In 1854,  The official independence of the Orange Free State is declared.

In 1861,  President-elect Abraham Lincoln arrives secretly in Washington, D.C., after the thwarting of an alleged assassination plot in Baltimore, Maryland.

In 1861, by popular referendum, Texas became the seventh state to secede from the U.S.

In 1870,  In the United States, post-Civil War military control of Mississippi ends and it is readmitted to the Union.

In 1883,  Alabama becomes the first U.S. state to enact an anti-trust law.

In 1885,  Sino-French War: French Army captures Dong Dang.

In 1886,  Charles Martin Hall produced the first samples of man-made aluminum, after several years of intensive work. He was assisted in this project by his older sister Julia Brainerd Hall.

In 1887,  The French Riviera is hit by a large earthquake, killing around 2,000.

In 1896,  The Tootsie Roll is invented by Leo Hirshfield.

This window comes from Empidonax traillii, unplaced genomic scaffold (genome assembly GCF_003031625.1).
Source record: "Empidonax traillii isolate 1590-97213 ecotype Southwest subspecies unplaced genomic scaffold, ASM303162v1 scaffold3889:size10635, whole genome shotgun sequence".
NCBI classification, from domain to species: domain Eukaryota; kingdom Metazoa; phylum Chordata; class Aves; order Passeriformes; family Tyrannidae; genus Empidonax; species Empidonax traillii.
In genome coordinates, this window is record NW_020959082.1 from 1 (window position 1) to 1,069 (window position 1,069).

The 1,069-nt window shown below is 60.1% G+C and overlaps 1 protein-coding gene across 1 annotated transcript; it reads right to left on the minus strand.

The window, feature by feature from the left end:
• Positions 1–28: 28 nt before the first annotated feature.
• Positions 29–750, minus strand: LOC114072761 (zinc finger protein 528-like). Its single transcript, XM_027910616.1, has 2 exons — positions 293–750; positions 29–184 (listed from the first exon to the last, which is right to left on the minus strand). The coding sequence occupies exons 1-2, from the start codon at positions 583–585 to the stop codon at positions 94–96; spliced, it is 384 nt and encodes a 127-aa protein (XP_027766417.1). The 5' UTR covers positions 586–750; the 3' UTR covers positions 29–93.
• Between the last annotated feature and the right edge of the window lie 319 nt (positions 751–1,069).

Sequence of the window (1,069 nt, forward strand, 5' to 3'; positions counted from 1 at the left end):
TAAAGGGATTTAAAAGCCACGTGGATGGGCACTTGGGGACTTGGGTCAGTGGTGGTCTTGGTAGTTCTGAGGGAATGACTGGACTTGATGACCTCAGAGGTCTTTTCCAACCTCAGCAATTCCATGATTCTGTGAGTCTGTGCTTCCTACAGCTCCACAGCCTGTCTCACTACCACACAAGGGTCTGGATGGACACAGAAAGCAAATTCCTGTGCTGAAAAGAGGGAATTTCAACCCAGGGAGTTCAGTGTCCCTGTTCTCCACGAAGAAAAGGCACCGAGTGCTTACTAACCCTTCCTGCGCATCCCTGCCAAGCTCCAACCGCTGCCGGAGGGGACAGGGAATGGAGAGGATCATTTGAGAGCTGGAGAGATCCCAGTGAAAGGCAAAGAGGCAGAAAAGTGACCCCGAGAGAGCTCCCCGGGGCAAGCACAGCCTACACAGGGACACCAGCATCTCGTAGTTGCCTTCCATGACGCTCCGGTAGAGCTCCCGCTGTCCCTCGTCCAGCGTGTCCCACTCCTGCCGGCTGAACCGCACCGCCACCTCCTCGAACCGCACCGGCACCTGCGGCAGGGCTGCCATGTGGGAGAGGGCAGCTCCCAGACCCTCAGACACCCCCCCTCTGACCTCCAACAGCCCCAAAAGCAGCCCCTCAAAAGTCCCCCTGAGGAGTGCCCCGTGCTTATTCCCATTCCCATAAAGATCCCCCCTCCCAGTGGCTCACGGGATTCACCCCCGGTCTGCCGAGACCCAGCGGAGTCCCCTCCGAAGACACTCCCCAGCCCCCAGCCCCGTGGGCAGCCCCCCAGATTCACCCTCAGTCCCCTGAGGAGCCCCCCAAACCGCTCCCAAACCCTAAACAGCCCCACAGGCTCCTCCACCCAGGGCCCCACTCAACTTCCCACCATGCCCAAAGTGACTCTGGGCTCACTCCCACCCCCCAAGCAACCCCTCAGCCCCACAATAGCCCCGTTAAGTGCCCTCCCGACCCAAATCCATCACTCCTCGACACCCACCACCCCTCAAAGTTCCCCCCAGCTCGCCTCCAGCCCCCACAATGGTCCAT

In 1898,  Émile Zola is imprisoned in France after writing “J’accuse“, a letter accusing the French government of antisemitism and wrongfully imprisoning Captain Alfred Dreyfus.

In 1900,  In South Africa, Boers and British troops fight in the Battle of Hart’s Hill.

In 1903,  Cuba leases Guantánamo Bay to the United States “in perpetuity”.

In 1904, Control of the Panama Canal Zone was acquired by U.S. for $40 million.

In 1904, Japan guarantees Korean sovereignty in exchange for military assistance.

In 1905,  Chicago, Illinois attorney Paul Harris and three other businessmen meet for lunch to form the Rotary Club, the world’s first service club.

In 1909,  The AEA Silver Dart makes the first powered flight in Canada and the British Empire.

John Bunny and Flora Finch as George and Mary Brown

John Bunny and Flora Finch